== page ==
, Newburyport, MA

March 8, 2014

Mayor Gray brokers deal with pot farms

By Jim Sullivan

---- — AMESBURY—Mayor Ken Gray announced the signing of host community agreements between the city and a pair of medical marijuana cultivation companies which he projects will bring a combined $1.1 million in new revenues to Amesbury over the next 10 years.

“Medical marijuana is now the law in Massachusetts,” Gray said. “And Amesbury will be receiving a significant benefit from having these two facilities located within our city.”

The agreements between the city and Alternative Therapies Group (ATG) and Green Heart Holistic Health and Pharmaceuticals Inc. clear a hurdle for the nonprofit companies as they seek to establish processing and cultivation facilities within the city limits. ATG’s facility would be located at 49 South Hunt Road, while Green Heart’s Amesbury processing and cultivation site is planned for 10 Industrial Way.

“I think this will be good for the community,” Gray said. “A lot of the apprehension in the community is because there are a lot of unknowns. Both of these agreements are contingent on never opening a dispensary. These are strictly cultivation facilities. To call them pot farms makes for a sensational headline. But these are enclosed, cultivation facilities. Unless you know it was there, you wouldn’t be able to recognize it. They are going to be in industrial buildings. They are going to be over on the Salisbury line and one is on the Merrimac line. I suspect they will be very good neighbors and the management teams will contribute to the city.”

ATG’s dispensary is on Grove Street in Salem, while Green Heart’s is located on Southampton Street in Boston. Negotiations to bring the two companies to Amesbury began under Gray’s predecessor, Thatcher Kezer, and the topic has caused much controversy along the way.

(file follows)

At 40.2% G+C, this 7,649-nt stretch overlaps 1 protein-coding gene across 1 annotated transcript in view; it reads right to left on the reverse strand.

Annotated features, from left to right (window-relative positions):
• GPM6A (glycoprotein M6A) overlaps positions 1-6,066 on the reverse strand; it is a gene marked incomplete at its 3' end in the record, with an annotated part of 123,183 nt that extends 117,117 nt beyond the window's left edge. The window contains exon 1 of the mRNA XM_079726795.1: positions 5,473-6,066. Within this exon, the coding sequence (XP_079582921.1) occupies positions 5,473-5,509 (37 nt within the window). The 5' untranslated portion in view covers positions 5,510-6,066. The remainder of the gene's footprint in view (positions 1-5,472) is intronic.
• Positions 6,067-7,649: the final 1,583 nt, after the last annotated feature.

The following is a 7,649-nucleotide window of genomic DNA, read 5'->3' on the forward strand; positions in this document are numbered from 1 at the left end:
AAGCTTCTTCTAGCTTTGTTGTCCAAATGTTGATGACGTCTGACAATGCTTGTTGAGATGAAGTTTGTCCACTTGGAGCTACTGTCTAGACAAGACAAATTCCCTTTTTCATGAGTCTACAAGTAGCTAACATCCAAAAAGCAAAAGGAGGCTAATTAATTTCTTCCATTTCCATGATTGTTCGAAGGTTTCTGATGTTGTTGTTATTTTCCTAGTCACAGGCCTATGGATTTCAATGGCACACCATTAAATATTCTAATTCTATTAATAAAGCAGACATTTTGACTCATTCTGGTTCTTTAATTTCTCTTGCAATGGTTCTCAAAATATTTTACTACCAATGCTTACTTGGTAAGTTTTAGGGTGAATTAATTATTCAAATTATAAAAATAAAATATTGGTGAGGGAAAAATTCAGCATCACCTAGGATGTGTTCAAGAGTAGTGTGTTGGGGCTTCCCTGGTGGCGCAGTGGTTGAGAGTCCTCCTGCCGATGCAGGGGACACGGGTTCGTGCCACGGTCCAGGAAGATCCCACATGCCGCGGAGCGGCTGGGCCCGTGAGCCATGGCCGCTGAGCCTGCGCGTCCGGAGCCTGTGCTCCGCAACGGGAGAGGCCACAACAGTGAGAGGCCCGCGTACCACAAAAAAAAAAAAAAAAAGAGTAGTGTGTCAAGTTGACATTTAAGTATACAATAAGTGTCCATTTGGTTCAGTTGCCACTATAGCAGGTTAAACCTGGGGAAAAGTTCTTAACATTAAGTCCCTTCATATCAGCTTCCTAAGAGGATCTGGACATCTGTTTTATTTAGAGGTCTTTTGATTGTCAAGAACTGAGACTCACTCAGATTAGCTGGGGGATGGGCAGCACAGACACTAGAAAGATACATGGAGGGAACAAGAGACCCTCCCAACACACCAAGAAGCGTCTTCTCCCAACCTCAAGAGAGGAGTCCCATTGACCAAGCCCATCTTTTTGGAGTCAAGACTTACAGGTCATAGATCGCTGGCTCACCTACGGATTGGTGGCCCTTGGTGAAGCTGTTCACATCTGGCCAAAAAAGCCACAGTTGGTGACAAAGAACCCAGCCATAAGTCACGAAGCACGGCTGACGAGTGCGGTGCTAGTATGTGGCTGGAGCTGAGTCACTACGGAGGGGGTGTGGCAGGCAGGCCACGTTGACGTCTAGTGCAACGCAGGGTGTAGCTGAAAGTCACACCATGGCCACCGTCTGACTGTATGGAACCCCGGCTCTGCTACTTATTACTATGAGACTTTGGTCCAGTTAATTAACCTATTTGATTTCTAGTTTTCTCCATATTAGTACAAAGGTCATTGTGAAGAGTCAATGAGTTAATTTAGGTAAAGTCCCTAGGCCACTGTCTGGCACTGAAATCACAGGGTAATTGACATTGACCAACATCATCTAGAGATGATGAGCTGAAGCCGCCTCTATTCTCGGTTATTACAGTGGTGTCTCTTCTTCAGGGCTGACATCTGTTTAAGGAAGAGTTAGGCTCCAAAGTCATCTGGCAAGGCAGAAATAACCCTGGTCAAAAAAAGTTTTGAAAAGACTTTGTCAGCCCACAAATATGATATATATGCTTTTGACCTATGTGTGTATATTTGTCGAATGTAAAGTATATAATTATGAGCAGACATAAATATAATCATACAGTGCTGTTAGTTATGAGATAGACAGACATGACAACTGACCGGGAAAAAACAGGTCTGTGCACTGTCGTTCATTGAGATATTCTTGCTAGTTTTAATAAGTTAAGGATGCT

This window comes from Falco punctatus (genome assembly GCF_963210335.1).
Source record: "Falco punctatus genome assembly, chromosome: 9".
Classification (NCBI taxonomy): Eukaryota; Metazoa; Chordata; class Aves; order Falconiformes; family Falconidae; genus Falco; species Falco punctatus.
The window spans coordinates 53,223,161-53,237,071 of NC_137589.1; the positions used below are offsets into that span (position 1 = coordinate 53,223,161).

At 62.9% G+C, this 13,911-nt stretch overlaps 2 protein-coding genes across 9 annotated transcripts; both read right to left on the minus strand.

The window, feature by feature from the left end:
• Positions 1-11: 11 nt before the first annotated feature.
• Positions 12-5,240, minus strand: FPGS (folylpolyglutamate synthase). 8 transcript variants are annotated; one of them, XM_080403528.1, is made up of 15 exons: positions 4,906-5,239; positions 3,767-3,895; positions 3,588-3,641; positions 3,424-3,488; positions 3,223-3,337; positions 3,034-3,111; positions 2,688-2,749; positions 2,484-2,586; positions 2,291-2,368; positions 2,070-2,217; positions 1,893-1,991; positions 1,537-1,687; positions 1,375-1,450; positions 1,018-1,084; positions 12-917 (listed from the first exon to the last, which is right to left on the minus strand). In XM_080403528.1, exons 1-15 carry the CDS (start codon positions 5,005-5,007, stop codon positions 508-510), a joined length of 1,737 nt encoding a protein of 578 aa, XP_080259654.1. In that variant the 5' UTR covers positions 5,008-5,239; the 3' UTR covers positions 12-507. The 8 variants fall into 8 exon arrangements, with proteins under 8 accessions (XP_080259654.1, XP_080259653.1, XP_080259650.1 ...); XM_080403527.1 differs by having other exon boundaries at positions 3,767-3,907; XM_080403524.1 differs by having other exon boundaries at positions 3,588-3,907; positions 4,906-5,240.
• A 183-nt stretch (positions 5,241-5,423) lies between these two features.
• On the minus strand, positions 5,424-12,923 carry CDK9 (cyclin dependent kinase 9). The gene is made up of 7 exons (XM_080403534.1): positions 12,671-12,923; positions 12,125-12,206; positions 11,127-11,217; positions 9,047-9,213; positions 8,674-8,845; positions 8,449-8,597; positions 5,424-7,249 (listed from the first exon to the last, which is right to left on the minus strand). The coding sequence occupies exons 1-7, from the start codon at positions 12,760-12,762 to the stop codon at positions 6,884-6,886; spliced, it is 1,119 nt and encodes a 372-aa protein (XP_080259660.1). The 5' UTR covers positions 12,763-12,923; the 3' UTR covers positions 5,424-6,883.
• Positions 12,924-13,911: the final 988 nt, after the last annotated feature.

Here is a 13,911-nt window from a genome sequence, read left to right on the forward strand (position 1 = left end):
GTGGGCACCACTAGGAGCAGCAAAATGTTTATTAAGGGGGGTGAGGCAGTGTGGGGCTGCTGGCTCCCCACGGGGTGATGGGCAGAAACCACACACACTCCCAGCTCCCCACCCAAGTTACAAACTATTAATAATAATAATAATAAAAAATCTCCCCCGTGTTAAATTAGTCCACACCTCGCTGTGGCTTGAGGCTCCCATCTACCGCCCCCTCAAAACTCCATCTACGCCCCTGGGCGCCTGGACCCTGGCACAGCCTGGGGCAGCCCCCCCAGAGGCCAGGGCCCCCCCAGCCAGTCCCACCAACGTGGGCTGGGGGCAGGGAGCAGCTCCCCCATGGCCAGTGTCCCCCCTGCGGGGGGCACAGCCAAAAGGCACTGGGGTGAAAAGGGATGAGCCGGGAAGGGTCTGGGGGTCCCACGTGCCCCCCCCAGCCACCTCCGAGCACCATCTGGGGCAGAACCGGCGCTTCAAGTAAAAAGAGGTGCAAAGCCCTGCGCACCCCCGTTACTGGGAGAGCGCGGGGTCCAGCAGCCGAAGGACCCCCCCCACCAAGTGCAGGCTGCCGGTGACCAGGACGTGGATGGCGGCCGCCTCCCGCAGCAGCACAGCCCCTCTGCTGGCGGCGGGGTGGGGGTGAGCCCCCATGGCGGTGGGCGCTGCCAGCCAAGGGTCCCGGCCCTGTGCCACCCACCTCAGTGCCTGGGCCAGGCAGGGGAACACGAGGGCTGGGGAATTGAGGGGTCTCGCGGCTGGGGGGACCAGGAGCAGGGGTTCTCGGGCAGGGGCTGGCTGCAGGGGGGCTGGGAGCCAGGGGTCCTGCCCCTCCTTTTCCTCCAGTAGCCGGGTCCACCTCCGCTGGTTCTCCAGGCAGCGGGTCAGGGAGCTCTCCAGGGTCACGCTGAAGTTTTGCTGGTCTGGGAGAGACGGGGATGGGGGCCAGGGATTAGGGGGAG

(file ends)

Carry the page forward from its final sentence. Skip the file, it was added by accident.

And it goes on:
“These negotiations started in late November, under the previous administration,” Gray said. “When I took office two months ago, the city had been offered $50,000 per year for five years from one of the companies and a pledge of community support with no specific dollar amount from the other. Had we accepted, the total benefit to Amesbury would have added up to a total of $250,000 over ten years. Through negotiation, we were able to increase the benefit to Amesbury to total over $1,100,000 over the next ten years. Both firms negotiated in good faith and both will be active in supporting the city, not only through their monetary means but through creating jobs and participating in community groups.”

Specifically, the two firms will pay $50,000 annually, in two installments, for five years, with an escalation after that which will increase the payments based on inflation. In addition, each company will donate a minimum of $5,000 annually to Amesbury-based charities of their choice.

Gray has also been quietly working on his economic development strategy as well, which he said he will be making an announcement on early next week.

“I’ve been dealing with everything from snow emergencies to the budgets,” Gray said. “The big thing taking up a lot of the time right now is that we are heavily into the budgets. That has been consuming a lot of our time. This was going to happen. This issue for us was, what kind of agreements could we negotiate?”